Theatre : Just as you like it
One of Shakespeare's most performed comedies, "As You Like It," is a comedic love story written before dramatic declarations of love became clichés. It follows the tales of two young lovers, Orlando (Danny Jensen) and Rosalind (Amy Elizabeth Sabin), who deal with conflict, subterfuge, banishment, and circumstances that cause each to wind up alone and adrift in the forest.
Directed by Nicole Galland and artfully performed in the magical atmosphere of the Tisbury Amphitheatre, the show is a thoroughly enjoyable theatrical experience - particularly so on a summer's eve.
Billy Meleady gives the play many of its memorable moments in his role as the wise fool Touchstone. His performance might have stolen the show if it weren't for the scene-stealing Amy Elizabeth Sabin in the role of the engaging Rosalind. Disguised as a man for much of the performance, Rosalind delivers some of the play's wittiest dialogue.
As Orlando, Mr. Jensen's evokes both sympathy and empathy. For those who are suckers for romance, bring pencils: you will likely want to write down some of the impassioned one-liners exchanged by Rosalind and Orlando.
The entire cast warrants praise: Chelsea McCarthy's larger than life portrayal of Celia; Katharine Pilcher's and Mac Young's sparks, Phebe and Silvius; and Adriana Stimola's triple-threat skills in her portrayal of three different characters (Adam, Corin and Audry) all of whom she makes irresistible.
Shakespeare's dialogue, which is often perceived as being so impossibly subtle even its obvious elements might be missed, may at first be a bit daunting. The banter is quick and poetic, and requires the listener's attention. Appreciating all of the words can require some effort by the audience. It is Shakespeare after all, and requires more than passive listening. However, even if the exact words are lost in the rapid flow of the Elizabethan language, everything is so skillfully acted the audience can understand everything that happens. The plot eventually reveals itself quite easily.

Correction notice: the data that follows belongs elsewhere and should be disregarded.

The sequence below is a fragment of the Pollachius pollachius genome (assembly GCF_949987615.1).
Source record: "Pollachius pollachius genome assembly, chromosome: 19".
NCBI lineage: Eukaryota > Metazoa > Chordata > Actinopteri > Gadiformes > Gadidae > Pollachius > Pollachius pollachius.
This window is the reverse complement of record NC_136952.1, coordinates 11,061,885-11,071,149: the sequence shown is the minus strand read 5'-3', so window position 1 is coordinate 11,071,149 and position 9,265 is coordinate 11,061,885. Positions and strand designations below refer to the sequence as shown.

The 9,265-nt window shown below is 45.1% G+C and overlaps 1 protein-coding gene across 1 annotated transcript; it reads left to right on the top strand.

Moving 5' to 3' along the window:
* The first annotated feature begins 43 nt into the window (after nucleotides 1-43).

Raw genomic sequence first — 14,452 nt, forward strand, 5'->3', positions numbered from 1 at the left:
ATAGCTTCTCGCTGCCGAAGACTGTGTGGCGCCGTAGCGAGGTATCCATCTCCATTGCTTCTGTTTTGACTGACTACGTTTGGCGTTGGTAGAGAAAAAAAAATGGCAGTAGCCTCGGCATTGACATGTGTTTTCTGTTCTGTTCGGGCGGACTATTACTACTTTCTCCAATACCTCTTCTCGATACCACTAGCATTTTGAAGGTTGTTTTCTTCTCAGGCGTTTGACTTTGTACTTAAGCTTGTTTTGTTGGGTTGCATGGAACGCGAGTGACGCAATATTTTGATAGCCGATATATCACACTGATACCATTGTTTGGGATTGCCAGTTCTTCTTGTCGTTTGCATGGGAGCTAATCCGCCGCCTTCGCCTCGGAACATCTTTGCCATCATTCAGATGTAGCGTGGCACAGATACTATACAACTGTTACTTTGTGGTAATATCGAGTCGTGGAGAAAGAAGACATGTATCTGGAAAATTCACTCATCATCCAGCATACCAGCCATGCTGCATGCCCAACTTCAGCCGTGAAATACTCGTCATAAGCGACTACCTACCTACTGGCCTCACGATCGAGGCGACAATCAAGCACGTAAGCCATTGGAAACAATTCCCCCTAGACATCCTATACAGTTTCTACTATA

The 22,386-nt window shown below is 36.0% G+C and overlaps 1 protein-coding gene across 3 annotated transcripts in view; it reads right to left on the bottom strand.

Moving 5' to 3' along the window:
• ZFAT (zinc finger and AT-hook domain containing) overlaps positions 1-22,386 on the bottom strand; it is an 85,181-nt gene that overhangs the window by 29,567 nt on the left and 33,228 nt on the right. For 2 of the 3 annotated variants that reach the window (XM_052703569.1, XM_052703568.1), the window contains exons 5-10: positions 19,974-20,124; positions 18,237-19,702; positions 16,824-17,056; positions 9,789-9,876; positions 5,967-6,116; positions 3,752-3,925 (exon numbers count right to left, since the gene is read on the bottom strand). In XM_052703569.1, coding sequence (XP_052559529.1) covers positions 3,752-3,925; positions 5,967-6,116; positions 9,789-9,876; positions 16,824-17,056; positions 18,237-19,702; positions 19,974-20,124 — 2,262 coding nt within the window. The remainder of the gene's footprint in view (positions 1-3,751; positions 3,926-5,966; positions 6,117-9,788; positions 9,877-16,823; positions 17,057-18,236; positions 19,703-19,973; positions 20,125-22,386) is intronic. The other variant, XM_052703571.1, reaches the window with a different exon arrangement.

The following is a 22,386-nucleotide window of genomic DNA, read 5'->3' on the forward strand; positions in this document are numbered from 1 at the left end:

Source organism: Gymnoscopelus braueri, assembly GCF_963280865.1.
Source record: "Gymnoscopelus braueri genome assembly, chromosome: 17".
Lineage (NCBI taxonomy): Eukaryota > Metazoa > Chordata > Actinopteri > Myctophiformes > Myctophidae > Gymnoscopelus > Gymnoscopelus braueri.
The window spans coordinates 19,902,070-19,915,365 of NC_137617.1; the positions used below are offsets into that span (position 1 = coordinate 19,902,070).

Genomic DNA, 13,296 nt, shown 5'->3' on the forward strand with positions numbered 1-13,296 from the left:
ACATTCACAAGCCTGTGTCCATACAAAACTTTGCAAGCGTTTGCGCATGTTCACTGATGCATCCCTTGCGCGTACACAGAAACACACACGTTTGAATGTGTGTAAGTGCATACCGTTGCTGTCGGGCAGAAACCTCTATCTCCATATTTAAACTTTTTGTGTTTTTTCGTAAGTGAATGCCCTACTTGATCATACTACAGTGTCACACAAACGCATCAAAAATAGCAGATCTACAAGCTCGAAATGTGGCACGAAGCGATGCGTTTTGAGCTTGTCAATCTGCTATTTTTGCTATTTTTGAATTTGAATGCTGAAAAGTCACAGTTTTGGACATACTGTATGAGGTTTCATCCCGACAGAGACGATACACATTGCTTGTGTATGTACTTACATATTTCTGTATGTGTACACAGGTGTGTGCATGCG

The play offers debates and soliloquies on themes such as "urban vs. rural" and how people perceive the passage of time differently.
There are the plusses and minuses of the Amphitheatre: On sunny days, the light slides in between the trees leaving streaks on the stage - pretty, until the sun shifts and shines into the eyes of the audience. There are some pesky bugs (bring repellent), the occasional plane overhead, and the hard wooden benches - all minor inconveniences. The Amphitheatre itself is worth the trip, and the merits of the play raise the bargain much higher than that.
Ben Williams, a recent graduate of Martha's Vineyard Regional High School, regularly contributes articles on entertainment.